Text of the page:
A relief response would entail preparing my new and untested organization for a relief response to an unknown disaster, sometime in the future. A development approach would most likely entail an international response, an equally daunting prospect. Starting up such a charitable organization from scratch was challenging to say the least.

In a moment of clarity it came to me. Perhaps I should start closer to home. What about a program to bring drinking water to the homeless people of skid row in Los Angeles? My longtime girlfriend Dorie owns a bridal shop and I have made many trips to the fashion district of Los Angeles. On these trips I have long observed the humanitarian disaster that is the fashion district’s close neighbor Skid Row. On some of my visits downtown I would venture into Skid Row to observe the lives of the people who literally inhabit the sidewalks of this area.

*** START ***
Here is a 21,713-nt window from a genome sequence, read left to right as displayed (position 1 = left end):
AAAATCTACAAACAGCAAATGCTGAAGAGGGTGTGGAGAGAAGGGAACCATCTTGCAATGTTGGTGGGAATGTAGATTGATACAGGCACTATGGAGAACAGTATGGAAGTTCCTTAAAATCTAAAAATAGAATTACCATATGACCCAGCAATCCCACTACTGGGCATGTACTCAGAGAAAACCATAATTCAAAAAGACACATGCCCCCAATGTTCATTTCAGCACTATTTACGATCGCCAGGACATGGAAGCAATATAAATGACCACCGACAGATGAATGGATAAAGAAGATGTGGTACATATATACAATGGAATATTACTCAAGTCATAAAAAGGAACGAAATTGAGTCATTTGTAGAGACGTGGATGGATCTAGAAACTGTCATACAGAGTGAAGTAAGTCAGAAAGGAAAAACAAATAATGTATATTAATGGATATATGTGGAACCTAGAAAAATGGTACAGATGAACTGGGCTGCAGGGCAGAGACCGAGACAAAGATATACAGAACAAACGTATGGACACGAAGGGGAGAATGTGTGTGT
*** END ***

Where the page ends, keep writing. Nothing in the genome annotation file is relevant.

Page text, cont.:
Skid row is a district of downtown Los Angeles that has perhaps the largest concentration of homeless people in the nation. Its history goes back in living memory as the go to place for homelessness. I will offer more later on the history and culture of Skid Row and the people who live there. For now I will offer perhaps a simplistic explanation of how Skid Row developed. A long time ago, the first rescue mission opened to serve the homeless population of inter city Los Angeles. The homeless people responded by taking advantage of the rescue mission’s services. More missions opened and more homeless came… I concluded that by starting up a drinking water project serving the homeless people of Skid Row Los Angeles, I would be addressing elements of both relief and development water.

Applying just do it logic, on October 15th of 2006 Watercorps became operational. I loaded 24 one gallon plastic bottles of filtered drinking water into my car and headed for Skid Row. I parked on the east side of San Pedro Street just short of 6th Street. I got out, and with a stack of 16 ounce paper cups in one hand and a gallon plastic bottle of filtered drinking water in the other, I walked up to my first client and said; “Thirsty? Like a drink?”